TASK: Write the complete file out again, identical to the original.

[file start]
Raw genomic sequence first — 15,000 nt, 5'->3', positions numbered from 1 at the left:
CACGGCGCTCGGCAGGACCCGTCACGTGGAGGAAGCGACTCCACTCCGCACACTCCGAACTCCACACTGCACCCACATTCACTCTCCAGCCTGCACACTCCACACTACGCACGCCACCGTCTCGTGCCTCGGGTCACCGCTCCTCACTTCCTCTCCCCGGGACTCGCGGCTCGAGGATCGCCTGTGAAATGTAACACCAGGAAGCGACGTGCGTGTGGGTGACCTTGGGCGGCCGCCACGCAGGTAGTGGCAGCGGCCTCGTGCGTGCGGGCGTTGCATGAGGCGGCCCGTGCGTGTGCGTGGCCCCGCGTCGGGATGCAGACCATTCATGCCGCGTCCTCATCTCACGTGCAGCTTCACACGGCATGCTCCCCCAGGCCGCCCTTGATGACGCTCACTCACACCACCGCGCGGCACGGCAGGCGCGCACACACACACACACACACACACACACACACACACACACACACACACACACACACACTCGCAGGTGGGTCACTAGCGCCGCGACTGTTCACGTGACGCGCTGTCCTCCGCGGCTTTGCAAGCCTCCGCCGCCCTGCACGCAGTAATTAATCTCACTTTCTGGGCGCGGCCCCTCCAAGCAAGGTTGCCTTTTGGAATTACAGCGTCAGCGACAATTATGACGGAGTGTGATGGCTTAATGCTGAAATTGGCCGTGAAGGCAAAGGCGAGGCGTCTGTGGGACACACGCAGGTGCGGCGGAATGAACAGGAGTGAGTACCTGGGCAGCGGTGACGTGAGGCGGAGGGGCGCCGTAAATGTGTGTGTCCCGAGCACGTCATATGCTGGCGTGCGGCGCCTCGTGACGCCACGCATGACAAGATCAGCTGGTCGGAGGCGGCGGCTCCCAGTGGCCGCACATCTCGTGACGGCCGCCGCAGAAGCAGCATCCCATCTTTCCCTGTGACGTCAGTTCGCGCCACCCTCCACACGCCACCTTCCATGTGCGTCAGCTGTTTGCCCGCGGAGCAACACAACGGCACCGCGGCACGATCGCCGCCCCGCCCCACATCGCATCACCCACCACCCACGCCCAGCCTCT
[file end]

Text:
Raw genomic sequence first — 15,000 nt, 5'->3', positions numbered from 1 at the left:
CACGGCGCTCGGCAGGACCCGTCACGTGGAGGAAGCGACTCCACTCCGCACACTCCGAACTCCACACTGCACCCACATTCACTCTCCAGCCTGCACACTCCACACTACGCACGCCACCGTCTCGTGCCTCGGGTCACCGCTCCTCACTTCCTCTCCCCGGGACTCGCGGCTCGAGGATCGCCTGTGAAATGTAACACCAGGAAGCGACGTGCGTGTGGGTGACCTTGGGCGGCCGCCACGCAGGTAGTGGCAGCGGCCTCGTGCGTGCGGGCGTTGCATGAGGCGGCCCGTGCGTGTGCGTGGCCCCGCGTCGGGATGCAGACCATTCATGCCGCGTCCTCATCTCACGTGCAGCTTCACACGGCATGCTCCCCCAGGCCGCCCTTGATGACGCTCACTCACACCACCGCGCGGCACGGCAGGCGCGCACACACACACACACACACACACACACACACACACACACACACACACACACACACACTCGCAGGTGGGTCACTAGCGCCGCGACTGTTCACGTGACGCGCTGTCCTCCGCGGCTTTGCAAGCCTCCGCCGCCCTGCACGCAGTAATTAATCTCACTTTCTGGGCGCGGCCCCTCCAAGCAAGGTTGCCTTTTGGAATTACAGCGTCAGCGACAATTATGACGGAGTGTGATGGCTTAATGCTGAAATTGGCCGTGAAGGCAAAGGCGAGGCGTCTGTGGGACACACGCAGGTGCGGCGGAATGAACAGGAGTGAGTACCTGGGCAGCGGTGACGTGAGGCGGAGGGGCGCCGTAAATGTGTGTGTCCCGAGCACGTCATATGCTGGCGTGCGGCGCCTCGTGACGCCACGCATGACAAGATCAGCTGGTCGGAGGCGGCGGCTCCCAGTGGCCGCACATCTCGTGACGGCCGCCGCAGAAGCAGCATCCCATCTTTCCCTGTGACGTCAGTTCGCGCCACCCTCCACACGCCACCTTCCATGTGCGTCAGCTGTTTGCCCGCGGAGCAACACAACGGCACCGCGGCACGATCGCCGCCCCGCCCCACATCGCATCACCCACCACCCACGCCCAGCCTCT